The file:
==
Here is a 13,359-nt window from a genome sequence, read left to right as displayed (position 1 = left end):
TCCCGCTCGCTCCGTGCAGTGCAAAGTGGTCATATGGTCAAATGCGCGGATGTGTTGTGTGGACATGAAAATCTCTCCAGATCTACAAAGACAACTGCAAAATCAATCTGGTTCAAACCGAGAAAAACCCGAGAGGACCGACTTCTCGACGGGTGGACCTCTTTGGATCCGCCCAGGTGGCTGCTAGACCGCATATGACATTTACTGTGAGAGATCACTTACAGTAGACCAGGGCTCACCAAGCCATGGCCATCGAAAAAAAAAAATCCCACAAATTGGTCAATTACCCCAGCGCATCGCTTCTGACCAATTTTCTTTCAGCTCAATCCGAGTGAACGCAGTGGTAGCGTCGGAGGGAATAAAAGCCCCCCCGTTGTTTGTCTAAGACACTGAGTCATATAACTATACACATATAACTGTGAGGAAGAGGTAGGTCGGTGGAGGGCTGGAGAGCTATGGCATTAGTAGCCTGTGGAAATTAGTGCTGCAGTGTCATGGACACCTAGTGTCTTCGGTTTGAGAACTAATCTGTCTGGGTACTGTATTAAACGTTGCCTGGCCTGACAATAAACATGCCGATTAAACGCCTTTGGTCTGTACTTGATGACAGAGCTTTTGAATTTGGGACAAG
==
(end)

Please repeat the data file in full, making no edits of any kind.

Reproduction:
Here is a 13,359-nt window from a genome sequence, read left to right as displayed (position 1 = left end):
TCCCGCTCGCTCCGTGCAGTGCAAAGTGGTCATATGGTCAAATGCGCGGATGTGTTGTGTGGACATGAAAATCTCTCCAGATCTACAAAGACAACTGCAAAATCAATCTGGTTCAAACCGAGAAAAACCCGAGAGGACCGACTTCTCGACGGGTGGACCTCTTTGGATCCGCCCAGGTGGCTGCTAGACCGCATATGACATTTACTGTGAGAGATCACTTACAGTAGACCAGGGCTCACCAAGCCATGGCCATCGAAAAAAAAAAATCCCACAAATTGGTCAATTACCCCAGCGCATCGCTTCTGACCAATTTTCTTTCAGCTCAATCCGAGTGAACGCAGTGGTAGCGTCGGAGGGAATAAAAGCCCCCCCGTTGTTTGTCTAAGACACTGAGTCATATAACTATACACATATAACTGTGAGGAAGAGGTAGGTCGGTGGAGGGCTGGAGAGCTATGGCATTAGTAGCCTGTGGAAATTAGTGCTGCAGTGTCATGGACACCTAGTGTCTTCGGTTTGAGAACTAATCTGTCTGGGTACTGTATTAAACGTTGCCTGGCCTGACAATAAACATGCCGATTAAACGCCTTTGGTCTGTACTTGATGACAGAGCTTTTGAATTTGGGACAAG